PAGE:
Yes, and there's more to consider than just muscle mass. About 70% of a human's total energy expenditure is due to the basal life processes within the organs of the body (see table). About 20% of one's energy expenditure comes from physical activity and another 10% from thermogenesis, or digestion of food (postprandial thermogenesis).[6] All of these ...


8

That really depends on what your goals are. If you're trying to lose weight, then a calorie deficit is a good thing. But if you're trying to put on muscle, you actually want to be gaining weight (albeit muscle mass), so you want to be consuming more calories than you burn. You said you're trying to lose weight, so I'll elaborate a little more. From what ...


7

The estimated BMR for a male of your height/weight/age is 2000 calories/day. This is how many calories you'd burn if you stayed in bed all day long. Your daily activities, including going to work, doing chores, taking care of kids, reading, etc, will burn a few hundred calories on top of that, more if your job isn't sedentary. Finally, any exercise you do - ...


7

So there are a few problems with blindly cutting calories. The first is you don't quite understand what your body needs, and how to address the problems causing you to be overweight. A common ailment in western food is the over-abundance of carbohydrates, sugars, and fats. So what problems does that cause? The pancreas gets overworked producing insulin. ...


7

In an effort to support the very thorough answer given by @Berin Loritsch, here is a more explicit conceptual picture. The mass food that is taken into the body (A) has 3 potential fates: 1) it will not be digested or absorbed by the digestive system (gut) and will pass out of the body via the anus. There are many factors that affect this but mainly it is ...


6

For a decent estimate, figure out the total number of minutes you spent walking and the total amount you spent running, and multiply each by the appropriate number of Calories/minute (Here is a site with some speed vs. energy expenditure charts). If you don't know how fast you run/walk find a measured track (they're usually 200 or 400m) and time yourself. ...


6

Keep in mind that appetite matters, especially when trying to lose weight. In my experience, carb heavy foods are very bad at appetite suppression. Case in point the "hungry an hour later" effect of Chinese food. That is one of the chief reasons that low carb diets work. I could easily eat 800 calories of bread and still be a a little hungry. 800 calories of ...


6

I would be skeptical as well. Although there may be an increased metabolic load to cool the body, it seems to me that the readings are more likely to be related to measurement error of the Bodybugg. According to the company, the Bodybugg contains four sensors: Accelerometer Heat Flux (amount of heat being dissipated by the body) Galvanic Skin Response ...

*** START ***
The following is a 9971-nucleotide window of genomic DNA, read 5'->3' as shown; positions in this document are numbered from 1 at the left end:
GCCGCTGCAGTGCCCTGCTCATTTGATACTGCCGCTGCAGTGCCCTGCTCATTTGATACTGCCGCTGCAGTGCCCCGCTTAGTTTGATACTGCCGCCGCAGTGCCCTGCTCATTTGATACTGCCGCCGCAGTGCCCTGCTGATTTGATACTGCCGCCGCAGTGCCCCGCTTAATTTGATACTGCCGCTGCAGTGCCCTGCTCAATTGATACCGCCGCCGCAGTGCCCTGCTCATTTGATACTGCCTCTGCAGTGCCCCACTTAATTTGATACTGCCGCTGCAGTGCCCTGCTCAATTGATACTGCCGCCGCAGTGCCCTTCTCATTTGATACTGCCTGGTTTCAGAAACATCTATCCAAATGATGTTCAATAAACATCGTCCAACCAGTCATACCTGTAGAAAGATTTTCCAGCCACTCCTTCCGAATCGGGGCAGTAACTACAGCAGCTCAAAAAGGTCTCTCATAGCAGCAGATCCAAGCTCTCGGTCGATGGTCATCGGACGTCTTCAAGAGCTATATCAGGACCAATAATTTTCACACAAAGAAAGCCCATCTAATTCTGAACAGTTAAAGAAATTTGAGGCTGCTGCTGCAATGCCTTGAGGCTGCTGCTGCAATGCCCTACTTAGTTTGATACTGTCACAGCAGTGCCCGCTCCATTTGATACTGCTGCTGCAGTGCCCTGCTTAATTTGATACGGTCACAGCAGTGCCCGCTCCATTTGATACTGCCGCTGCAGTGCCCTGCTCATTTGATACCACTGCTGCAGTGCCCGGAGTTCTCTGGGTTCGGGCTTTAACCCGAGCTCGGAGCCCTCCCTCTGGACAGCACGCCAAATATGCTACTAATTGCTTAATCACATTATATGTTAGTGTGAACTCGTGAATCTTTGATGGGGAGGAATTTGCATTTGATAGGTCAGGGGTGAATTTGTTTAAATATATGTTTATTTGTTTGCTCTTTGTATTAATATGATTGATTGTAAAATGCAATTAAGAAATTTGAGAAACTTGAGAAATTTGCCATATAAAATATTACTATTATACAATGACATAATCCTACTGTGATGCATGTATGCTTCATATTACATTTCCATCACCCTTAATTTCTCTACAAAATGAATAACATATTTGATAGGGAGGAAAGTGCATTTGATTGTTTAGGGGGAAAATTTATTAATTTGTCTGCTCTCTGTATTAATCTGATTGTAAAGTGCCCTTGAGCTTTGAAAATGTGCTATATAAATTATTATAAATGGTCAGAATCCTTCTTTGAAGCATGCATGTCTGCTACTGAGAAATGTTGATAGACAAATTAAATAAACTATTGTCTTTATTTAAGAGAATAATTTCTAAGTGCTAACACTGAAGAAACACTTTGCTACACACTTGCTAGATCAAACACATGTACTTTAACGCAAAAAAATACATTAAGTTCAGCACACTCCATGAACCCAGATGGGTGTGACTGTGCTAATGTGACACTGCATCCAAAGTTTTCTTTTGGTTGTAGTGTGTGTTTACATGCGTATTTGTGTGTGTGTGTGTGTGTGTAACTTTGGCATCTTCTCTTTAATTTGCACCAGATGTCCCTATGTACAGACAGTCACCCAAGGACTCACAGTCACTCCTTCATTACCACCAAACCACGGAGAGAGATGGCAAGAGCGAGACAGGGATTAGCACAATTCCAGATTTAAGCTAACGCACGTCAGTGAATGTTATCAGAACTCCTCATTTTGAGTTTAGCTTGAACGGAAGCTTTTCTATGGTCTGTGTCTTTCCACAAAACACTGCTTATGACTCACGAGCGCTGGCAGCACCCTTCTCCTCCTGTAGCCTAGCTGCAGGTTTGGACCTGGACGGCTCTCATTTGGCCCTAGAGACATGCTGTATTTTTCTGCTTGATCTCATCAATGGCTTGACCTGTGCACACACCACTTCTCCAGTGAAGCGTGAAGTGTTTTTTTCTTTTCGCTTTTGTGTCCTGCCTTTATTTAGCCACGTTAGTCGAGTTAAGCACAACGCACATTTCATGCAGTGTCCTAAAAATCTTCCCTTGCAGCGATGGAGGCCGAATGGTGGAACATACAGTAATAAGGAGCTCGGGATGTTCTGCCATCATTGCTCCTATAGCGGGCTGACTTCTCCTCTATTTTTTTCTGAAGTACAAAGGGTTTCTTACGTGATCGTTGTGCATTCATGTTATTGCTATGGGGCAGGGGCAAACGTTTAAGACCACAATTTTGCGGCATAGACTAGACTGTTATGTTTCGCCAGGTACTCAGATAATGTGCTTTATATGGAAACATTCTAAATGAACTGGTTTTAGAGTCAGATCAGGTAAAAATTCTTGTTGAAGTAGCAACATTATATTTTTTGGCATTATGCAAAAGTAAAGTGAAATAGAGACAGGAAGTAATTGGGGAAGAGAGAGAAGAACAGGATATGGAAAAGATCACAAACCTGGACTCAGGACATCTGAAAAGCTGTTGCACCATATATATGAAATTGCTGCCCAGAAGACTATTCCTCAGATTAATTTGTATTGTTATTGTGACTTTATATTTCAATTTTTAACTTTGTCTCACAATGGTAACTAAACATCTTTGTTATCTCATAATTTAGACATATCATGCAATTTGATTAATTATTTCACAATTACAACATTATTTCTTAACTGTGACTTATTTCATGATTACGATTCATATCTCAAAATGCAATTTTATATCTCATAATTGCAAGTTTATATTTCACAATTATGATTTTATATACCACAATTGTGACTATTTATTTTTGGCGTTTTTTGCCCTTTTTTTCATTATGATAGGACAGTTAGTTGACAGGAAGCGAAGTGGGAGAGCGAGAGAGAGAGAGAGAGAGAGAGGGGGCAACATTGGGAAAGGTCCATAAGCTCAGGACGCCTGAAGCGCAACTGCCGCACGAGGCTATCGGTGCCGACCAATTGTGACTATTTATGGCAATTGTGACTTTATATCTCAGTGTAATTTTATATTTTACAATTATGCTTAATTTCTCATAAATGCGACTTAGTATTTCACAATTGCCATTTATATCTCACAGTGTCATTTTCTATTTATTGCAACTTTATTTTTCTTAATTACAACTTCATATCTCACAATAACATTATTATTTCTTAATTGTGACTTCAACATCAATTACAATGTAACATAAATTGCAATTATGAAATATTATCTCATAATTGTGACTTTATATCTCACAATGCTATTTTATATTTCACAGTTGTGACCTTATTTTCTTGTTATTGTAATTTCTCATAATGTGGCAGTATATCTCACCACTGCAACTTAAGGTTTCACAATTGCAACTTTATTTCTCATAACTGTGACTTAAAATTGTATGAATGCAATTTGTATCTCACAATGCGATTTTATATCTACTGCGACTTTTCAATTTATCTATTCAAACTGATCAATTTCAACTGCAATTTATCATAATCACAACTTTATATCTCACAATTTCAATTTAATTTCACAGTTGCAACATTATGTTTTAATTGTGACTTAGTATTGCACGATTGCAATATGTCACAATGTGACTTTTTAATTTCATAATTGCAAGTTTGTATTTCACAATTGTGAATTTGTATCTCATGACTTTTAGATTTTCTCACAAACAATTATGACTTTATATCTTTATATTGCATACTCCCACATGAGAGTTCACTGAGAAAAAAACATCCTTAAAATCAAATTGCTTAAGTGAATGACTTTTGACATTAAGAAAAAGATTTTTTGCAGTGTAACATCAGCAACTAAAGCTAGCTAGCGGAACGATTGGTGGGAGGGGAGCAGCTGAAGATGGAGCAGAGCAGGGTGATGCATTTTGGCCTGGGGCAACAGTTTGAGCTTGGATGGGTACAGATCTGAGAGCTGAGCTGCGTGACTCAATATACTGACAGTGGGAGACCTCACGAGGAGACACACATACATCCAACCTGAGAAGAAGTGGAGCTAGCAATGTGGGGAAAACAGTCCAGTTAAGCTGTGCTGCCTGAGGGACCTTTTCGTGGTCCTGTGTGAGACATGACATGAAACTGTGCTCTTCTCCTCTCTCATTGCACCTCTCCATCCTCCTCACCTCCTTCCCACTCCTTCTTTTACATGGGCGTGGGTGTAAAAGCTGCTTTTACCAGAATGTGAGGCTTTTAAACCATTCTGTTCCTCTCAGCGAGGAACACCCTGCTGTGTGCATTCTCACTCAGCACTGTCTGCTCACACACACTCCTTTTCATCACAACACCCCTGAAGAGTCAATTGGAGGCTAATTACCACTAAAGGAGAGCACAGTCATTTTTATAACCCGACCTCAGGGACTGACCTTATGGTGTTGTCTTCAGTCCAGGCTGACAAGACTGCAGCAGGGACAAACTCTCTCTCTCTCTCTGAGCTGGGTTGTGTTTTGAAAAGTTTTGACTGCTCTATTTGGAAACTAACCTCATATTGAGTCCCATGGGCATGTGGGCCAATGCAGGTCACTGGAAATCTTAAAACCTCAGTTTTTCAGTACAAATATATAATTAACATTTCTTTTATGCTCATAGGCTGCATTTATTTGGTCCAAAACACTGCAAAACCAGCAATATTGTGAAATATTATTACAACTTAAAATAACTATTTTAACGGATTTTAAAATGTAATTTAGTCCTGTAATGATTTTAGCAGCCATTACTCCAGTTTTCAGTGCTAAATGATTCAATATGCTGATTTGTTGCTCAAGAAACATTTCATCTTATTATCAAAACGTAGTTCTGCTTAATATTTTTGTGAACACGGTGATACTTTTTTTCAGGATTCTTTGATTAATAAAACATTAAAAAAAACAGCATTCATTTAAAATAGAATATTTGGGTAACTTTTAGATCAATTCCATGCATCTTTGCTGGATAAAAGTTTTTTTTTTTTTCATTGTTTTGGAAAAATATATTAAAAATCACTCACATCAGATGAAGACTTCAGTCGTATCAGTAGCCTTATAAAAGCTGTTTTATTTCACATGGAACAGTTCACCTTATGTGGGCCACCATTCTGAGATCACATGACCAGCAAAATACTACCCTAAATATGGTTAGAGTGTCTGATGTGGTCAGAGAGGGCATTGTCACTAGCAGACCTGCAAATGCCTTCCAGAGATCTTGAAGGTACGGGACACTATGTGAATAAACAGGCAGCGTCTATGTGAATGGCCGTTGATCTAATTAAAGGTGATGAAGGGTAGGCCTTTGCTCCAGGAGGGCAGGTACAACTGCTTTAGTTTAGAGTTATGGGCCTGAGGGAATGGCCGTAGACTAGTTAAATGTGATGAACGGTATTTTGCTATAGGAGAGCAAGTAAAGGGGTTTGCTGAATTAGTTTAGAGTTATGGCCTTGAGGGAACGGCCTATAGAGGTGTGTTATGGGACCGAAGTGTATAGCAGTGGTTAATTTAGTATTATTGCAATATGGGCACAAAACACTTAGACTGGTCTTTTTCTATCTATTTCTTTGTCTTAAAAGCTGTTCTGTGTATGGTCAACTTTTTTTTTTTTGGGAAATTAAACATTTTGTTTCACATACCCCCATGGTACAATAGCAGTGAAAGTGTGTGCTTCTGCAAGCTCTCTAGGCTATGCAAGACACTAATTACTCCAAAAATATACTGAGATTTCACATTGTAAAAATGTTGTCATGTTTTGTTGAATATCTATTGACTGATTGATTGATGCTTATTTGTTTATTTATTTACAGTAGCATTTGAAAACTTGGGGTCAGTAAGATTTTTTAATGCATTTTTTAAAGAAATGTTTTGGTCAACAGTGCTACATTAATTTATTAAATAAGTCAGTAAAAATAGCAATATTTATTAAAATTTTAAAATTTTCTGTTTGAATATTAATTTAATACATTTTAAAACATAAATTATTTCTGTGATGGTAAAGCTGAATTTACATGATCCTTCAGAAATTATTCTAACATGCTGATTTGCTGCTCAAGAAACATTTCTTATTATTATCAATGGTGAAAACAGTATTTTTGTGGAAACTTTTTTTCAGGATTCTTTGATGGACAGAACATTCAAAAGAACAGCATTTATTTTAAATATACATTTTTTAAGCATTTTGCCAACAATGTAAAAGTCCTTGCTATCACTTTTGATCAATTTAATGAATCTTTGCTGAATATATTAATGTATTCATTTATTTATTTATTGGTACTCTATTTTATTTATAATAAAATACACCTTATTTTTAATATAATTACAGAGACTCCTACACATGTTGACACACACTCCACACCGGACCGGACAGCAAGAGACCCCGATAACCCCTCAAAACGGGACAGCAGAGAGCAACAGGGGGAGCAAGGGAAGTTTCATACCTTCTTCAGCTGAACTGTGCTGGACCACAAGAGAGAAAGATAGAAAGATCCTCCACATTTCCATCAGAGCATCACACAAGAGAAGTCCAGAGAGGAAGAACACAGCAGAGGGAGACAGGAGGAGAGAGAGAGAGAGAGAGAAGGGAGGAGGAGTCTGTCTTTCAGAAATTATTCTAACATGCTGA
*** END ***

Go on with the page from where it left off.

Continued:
6

Both, and here's why. Duration The answer here is pretty obvious. The longer you workout the more calories you burn. Of course, if you're trying to maximize the amount of calories burned you need to look at more than just the calories burned during exercise. Resting metabolic rate (RMR) is defined as the energy expenditure necessary to maintain the ...


6

While drawing diagrams to calculate it would be fun, have you considered comparing your heart rate with and without the stroller? That would be a much more reliable than trying to estimate the increased energy requirements. Here's why: We would need to calculate the friction the stroller has with the ground, which depends both on its weight (with or ...


6

While I couldn't find the publication where the calculation was based on, you managed to find a formula on which its likely based: A mixed model was used to derive the following equation for predicting physical activity energy expenditure (EE): EE = -59.3954 + gender x (-36.3781 + 0.271 x age + 0.394 x weight + 0.404 V[O.sub.2max] + 0.634x ...


6

Are you also tracking your body fat percentage and waist circumference? If so, was there a change? If your weight goes up but your body fat percentage and waistline are decreasing then you are on the right track. Your weight increase would then be a reflection of increased lean muscle mass. However, if your weight goes up and your body fat percentage and ...


6

I truly believe dietitians are underrated. I would suggest seeing one, even if it might cost money. Some supermarkets even have an in-house dietitian who could help you determine how to alter your meal plans, and then give a quick "tour" of the store so that you know where to buy those items. I do not think there is any one good time to go the gym. If that ...


6

First and foremost, anything you read online or in a book can at best be simple guidelines. It takes time to build your bull-crap meter, particularly for things you don't know a lot about. It helps to take a look at people who are successful at what you want to do with your life, and see what they did. Just be warned that if their site sounds like an ...


6

I would suggest keep doing what you're doing. You lost 20 pounds in 17 weeks. That's great progress. That progress will necessarily slow down, though. Ab visibility is largely related to body fat percentage. My guess is that you're somewhere around 20% body fat (http://www.builtlean.com/wp-content/uploads/2012/09/body-fat-percentage-men.jpg). (I'm assuming ...